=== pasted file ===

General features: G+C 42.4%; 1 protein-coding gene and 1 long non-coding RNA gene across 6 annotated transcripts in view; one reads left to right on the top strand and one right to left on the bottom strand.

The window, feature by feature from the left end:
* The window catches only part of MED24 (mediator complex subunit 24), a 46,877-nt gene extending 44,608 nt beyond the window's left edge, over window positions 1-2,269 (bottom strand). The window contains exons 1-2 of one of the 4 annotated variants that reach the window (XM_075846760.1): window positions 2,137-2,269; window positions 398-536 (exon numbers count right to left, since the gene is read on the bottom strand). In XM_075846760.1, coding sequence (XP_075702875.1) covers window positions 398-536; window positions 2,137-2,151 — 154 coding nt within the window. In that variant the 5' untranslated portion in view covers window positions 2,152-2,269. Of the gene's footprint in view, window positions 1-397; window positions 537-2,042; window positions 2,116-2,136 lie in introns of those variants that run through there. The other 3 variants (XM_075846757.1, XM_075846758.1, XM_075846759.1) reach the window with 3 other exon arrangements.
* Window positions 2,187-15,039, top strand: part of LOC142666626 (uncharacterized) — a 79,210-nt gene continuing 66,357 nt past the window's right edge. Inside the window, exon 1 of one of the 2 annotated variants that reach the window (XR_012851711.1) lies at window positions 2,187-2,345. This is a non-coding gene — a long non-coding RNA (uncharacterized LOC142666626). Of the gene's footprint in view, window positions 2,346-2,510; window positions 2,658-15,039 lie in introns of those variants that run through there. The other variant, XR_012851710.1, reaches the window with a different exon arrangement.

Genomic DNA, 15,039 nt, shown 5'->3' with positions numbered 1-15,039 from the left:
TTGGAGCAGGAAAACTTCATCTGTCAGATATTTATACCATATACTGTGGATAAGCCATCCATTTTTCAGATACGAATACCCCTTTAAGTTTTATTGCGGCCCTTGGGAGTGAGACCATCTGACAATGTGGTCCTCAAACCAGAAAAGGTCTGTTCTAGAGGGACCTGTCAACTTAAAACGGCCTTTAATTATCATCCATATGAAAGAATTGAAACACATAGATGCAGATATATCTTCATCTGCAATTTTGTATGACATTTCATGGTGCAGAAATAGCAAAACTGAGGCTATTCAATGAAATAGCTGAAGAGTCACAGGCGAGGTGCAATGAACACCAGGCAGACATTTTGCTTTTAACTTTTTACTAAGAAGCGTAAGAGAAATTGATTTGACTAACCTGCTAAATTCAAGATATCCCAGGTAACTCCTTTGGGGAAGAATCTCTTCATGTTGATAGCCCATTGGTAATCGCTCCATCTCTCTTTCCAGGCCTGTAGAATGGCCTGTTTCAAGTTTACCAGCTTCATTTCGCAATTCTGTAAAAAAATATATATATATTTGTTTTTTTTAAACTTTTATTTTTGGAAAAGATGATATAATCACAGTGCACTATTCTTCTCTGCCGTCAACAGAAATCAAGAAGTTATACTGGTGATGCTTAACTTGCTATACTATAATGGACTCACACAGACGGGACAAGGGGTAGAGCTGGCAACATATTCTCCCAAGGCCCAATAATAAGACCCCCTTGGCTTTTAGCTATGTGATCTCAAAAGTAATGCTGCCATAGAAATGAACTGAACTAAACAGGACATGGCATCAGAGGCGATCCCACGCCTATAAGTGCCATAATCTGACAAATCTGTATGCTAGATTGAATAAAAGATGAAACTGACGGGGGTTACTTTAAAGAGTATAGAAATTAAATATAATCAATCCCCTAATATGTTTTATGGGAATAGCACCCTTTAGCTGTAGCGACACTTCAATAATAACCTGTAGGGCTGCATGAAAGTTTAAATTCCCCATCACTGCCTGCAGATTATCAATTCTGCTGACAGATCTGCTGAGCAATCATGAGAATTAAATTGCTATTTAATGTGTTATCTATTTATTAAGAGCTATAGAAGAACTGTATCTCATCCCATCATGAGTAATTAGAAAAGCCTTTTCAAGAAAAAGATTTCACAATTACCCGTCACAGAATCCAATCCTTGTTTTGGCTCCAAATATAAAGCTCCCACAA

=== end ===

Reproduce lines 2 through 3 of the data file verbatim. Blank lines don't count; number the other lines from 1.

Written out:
The window, feature by feature from the left end:
* The window catches only part of MED24 (mediator complex subunit 24), a 46,877-nt gene extending 44,608 nt beyond the window's left edge, over window positions 1-2,269 (bottom strand). The window contains exons 1-2 of one of the 4 annotated variants that reach the window (XM_075846760.1): window positions 2,137-2,269; window positions 398-536 (exon numbers count right to left, since the gene is read on the bottom strand). In XM_075846760.1, coding sequence (XP_075702875.1) covers window positions 398-536; window positions 2,137-2,151 — 154 coding nt within the window. In that variant the 5' untranslated portion in view covers window positions 2,152-2,269. Of the gene's footprint in view, window positions 1-397; window positions 537-2,042; window positions 2,116-2,136 lie in introns of those variants that run through there. The other 3 variants (XM_075846757.1, XM_075846758.1, XM_075846759.1) reach the window with 3 other exon arrangements.